# Calculate electric field strength from voltage?

by rsalmon
Tags: charge density, electrical field
 P: 12 Hi, I am trying to work out the electric field strength associated with a number of different electronic systems at a given distance. I am able to simplify the systems so that I only need worry about the fields from a high-voltage busbar or cable. I know that electric field strength from a cylindrical wire can be calculated using Gauss' law: E(R)=$$\lambda$$/(2*Pi*epsilon(0)*R), lambda = charge per unit length, R = radial distance. (sorry about format - couldn't work out the formula writing) I know the Voltages, and currents, of my various cables but how can I convert them into charge per unit length? Rob
 P: 12 Ah I have been a bit stupid! No wonder I couldn't get much help from the internet as it was so obvious! Electric field strength is in Volts/metre, so I simply divide the voltage value from the cable by the radial distance. if this is wrong please let me know.
 PF Patron Sci Advisor P: 1,717 In electrostatics, the voltage is the negative integral of the electric field over a line between your test points. If you want to be exact about it you need to consider the system as a whole and the fact that you have wires of non-zero radius (otherwise you will have a non-integrable singularity at R=0). This has been worked for most common systems I'm sure. You should be able to find the appropriate analysis of common systems like a microstrip line or twisted pair.
P: 12

## Calculate electric field strength from voltage?

Ok well I have had a look around and wasn't able to actually find an example of the problem I have. Also I am not sure about my earlier understanding.
If I have a cable at, say, 1 kV and 1kA and I stand 1m away radially what is the magnetic field strength that I would feel?

My previous understnading was that I would then have 1000V / 1m and thus 1000 V/m electric field strength. is this right?

 In electrostatics, the voltage is the negative integral of the electric field over a line between your test points.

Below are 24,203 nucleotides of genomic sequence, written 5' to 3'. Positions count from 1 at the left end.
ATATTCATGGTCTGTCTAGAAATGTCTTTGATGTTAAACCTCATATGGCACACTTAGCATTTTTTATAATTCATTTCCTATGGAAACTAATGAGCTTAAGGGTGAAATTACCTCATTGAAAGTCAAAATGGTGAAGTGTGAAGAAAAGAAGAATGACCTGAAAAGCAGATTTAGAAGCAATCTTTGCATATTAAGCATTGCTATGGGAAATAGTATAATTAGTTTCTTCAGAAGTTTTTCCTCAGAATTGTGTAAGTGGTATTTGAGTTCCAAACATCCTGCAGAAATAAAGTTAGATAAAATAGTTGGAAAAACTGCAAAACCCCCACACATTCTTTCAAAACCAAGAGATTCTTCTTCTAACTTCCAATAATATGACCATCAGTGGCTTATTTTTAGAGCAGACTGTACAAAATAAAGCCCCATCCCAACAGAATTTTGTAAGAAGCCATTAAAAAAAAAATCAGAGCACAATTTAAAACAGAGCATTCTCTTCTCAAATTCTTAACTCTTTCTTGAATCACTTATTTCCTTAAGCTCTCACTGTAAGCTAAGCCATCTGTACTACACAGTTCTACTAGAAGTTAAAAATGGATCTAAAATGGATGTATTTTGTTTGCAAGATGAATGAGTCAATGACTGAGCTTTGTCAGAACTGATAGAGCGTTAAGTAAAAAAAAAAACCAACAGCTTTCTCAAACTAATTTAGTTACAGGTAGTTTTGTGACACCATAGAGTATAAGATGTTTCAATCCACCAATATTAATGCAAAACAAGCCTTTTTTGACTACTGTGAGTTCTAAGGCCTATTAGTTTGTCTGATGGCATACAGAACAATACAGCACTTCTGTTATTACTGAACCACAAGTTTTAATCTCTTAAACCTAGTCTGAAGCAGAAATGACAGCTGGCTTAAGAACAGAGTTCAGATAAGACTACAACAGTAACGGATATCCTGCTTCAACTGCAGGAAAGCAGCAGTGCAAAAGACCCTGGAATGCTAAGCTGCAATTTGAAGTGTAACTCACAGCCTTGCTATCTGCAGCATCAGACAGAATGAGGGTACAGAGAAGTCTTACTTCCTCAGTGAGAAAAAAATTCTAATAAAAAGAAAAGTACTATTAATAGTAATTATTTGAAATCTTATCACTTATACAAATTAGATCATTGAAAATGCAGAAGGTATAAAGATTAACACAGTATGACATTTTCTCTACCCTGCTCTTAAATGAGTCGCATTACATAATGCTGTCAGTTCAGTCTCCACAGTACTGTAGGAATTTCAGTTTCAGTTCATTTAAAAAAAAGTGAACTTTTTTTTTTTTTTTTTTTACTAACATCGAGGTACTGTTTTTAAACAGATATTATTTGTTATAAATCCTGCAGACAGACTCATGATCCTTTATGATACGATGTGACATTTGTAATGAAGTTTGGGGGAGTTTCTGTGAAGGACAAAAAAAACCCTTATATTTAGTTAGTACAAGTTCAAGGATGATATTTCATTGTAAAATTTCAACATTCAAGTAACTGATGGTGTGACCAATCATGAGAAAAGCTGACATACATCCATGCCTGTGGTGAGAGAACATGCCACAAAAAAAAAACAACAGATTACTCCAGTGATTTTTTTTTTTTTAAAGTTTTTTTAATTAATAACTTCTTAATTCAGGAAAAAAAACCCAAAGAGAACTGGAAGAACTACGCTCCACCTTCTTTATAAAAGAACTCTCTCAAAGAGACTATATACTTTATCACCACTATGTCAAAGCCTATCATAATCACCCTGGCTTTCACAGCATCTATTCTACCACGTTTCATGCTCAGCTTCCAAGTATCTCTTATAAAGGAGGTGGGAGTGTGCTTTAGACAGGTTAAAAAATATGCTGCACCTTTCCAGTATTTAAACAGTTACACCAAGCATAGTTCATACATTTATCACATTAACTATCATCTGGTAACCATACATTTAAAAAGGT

Is this not the same as saying V = E * d
where d is distance between the two points.
 P: 665 What is it you are trying to work out? The magnetic field or the electric field? The magnetic field (close to the wire) can be calculated quite easily using Ampere's law. The electric field is not so easy because you are not talking here about the simple case of an isolated, infinitely long, charged conductor. You have a complex arrangement involving a fairly short wire and various other parts which also create a field.
 P: 12 Ah sorry about the confusion. I am trying to to calculate the electric field. I understand that I have got a complicated system which is why, as a physicist, I am attempting to model it as simply as possible. If I propose another example. A high voltage power line on the UK supergrid, 400kV, standing 10m from the ground. If I were to model it as a single infinately long cable what is the electric field strength on the ground?
 P: 665 That's a tricky one. For a charged wire, in theory the potential falls off exponentially but to calculate actual values you need to start from the radius of the wire. Then it's only going to be (semi-) accurate close to the wire in a real situation. For your power cable, the electric field strength (and potential) will be zero at the ground by definition. {EDIT} Here's the calculation for the potential (voltage) in the space between two co-axial conductors at some point r between them. Take the outer conductor as 0V and the inner as Vo. V = Vo * Log(r/b)/Log(a/b) where a and b are the radii of the inner and outer conductors. (natural logs of course) You can generalise this roughly to a long, high voltage wire if a is the wire radius and b is the distance to ground in the direction you are interested in. It will be a very approximate answer.
PF Patron
P: 1,717
 Quote by rsalmon Ok well I have had a look around and wasn't able to actually find an example of the problem I have. Also I am not sure about my earlier understanding. If I have a cable at, say, 1 kV and 1kA and I stand 1m away radially what is the magnetic field strength that I would feel? My previous understnading was that I would then have 1000V / 1m and thus 1000 V/m electric field strength. is this right? Is this not the same as saying V = E * d where d is distance between the two points.
V = -Ed actually and it only works if the electric field is uniform and constant. In your case, you are looking at an electric field that varies in space and thus you need to take the line integral to find the potential difference.